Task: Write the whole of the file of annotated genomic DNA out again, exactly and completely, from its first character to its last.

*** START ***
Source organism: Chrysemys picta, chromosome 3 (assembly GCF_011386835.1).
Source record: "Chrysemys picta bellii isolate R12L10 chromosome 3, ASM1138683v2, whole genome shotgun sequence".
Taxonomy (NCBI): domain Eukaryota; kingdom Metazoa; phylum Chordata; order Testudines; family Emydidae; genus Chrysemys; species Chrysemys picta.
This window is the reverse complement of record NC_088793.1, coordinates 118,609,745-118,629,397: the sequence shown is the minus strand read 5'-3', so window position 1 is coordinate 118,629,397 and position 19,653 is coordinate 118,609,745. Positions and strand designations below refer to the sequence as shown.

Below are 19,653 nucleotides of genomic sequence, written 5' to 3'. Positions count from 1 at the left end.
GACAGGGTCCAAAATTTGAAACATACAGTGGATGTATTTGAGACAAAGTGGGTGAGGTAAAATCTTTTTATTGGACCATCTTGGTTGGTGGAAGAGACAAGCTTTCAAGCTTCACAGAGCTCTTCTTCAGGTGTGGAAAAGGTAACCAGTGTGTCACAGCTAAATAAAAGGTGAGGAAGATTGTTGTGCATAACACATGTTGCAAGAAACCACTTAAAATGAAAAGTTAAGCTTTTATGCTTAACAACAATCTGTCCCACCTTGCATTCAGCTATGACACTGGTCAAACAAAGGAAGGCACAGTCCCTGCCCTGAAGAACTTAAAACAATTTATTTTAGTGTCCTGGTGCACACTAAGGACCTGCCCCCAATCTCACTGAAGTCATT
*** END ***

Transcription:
Source organism: Chrysemys picta, chromosome 3 (assembly GCF_011386835.1).
Source record: "Chrysemys picta bellii isolate R12L10 chromosome 3, ASM1138683v2, whole genome shotgun sequence".
Taxonomy (NCBI): domain Eukaryota; kingdom Metazoa; phylum Chordata; order Testudines; family Emydidae; genus Chrysemys; species Chrysemys picta.
This window is the reverse complement of record NC_088793.1, coordinates 118,609,745-118,629,397: the sequence shown is the minus strand read 5'-3', so window position 1 is coordinate 118,629,397 and position 19,653 is coordinate 118,609,745. Positions and strand designations below refer to the sequence as shown.

Below are 19,653 nucleotides of genomic sequence, written 5' to 3'. Positions count from 1 at the left end.
GACAGGGTCCAAAATTTGAAACATACAGTGGATGTATTTGAGACAAAGTGGGTGAGGTAAAATCTTTTTATTGGACCATCTTGGTTGGTGGAAGAGACAAGCTTTCAAGCTTCACAGAGCTCTTCTTCAGGTGTGGAAAAGGTAACCAGTGTGTCACAGCTAAATAAAAGGTGAGGAAGATTGTTGTGCATAACACATGTTGCAAGAAACCACTTAAAATGAAAAGTTAAGCTTTTATGCTTAACAACAATCTGTCCCACCTTGCATTCAGCTATGACACTGGTCAAACAAAGGAAGGCACAGTCCCTGCCCTGAAGAACTTAAAACAATTTATTTTAGTGTCCTGGTGCACACTAAGGACCTGCCCCCAATCTCACTGAAGTCATT